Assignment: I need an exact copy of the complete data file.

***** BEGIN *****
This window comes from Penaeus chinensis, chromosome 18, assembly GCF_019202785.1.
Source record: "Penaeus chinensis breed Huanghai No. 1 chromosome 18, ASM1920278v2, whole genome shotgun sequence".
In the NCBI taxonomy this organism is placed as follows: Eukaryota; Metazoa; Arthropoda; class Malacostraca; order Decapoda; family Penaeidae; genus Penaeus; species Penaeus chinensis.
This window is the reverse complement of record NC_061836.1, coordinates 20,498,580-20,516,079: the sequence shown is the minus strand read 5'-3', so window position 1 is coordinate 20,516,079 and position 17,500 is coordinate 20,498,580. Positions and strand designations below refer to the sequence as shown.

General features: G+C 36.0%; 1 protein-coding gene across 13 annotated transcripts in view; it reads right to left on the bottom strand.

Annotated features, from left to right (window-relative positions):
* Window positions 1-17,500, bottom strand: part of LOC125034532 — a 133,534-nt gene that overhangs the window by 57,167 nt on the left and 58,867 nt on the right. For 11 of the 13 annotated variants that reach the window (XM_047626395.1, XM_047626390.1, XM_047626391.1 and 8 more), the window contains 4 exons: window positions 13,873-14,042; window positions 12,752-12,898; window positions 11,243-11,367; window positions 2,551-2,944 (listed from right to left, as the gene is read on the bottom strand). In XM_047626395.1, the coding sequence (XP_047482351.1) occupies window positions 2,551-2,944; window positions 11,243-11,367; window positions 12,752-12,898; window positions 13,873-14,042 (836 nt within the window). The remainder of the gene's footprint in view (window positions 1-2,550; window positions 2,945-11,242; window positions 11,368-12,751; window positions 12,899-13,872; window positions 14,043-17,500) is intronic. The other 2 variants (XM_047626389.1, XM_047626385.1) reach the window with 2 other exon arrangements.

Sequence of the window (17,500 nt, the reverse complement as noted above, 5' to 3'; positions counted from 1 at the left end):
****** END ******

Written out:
This window comes from Penaeus chinensis, chromosome 18, assembly GCF_019202785.1.
Source record: "Penaeus chinensis breed Huanghai No. 1 chromosome 18, ASM1920278v2, whole genome shotgun sequence".
In the NCBI taxonomy this organism is placed as follows: Eukaryota; Metazoa; Arthropoda; class Malacostraca; order Decapoda; family Penaeidae; genus Penaeus; species Penaeus chinensis.
This window is the reverse complement of record NC_061836.1, coordinates 20,498,580-20,516,079: the sequence shown is the minus strand read 5'-3', so window position 1 is coordinate 20,516,079 and position 17,500 is coordinate 20,498,580. Positions and strand designations below refer to the sequence as shown.

General features: G+C 36.0%; 1 protein-coding gene across 13 annotated transcripts in view; it reads right to left on the bottom strand.

Annotated features, from left to right (window-relative positions):
* Window positions 1-17,500, bottom strand: part of LOC125034532 — a 133,534-nt gene that overhangs the window by 57,167 nt on the left and 58,867 nt on the right. For 11 of the 13 annotated variants that reach the window (XM_047626395.1, XM_047626390.1, XM_047626391.1 and 8 more), the window contains 4 exons: window positions 13,873-14,042; window positions 12,752-12,898; window positions 11,243-11,367; window positions 2,551-2,944 (listed from right to left, as the gene is read on the bottom strand). In XM_047626395.1, the coding sequence (XP_047482351.1) occupies window positions 2,551-2,944; window positions 11,243-11,367; window positions 12,752-12,898; window positions 13,873-14,042 (836 nt within the window). The remainder of the gene's footprint in view (window positions 1-2,550; window positions 2,945-11,242; window positions 11,368-12,751; window positions 12,899-13,872; window positions 14,043-17,500) is intronic. The other 2 variants (XM_047626389.1, XM_047626385.1) reach the window with 2 other exon arrangements.

Sequence of the window (17,500 nt, the reverse complement as noted above, 5' to 3'; positions counted from 1 at the left end):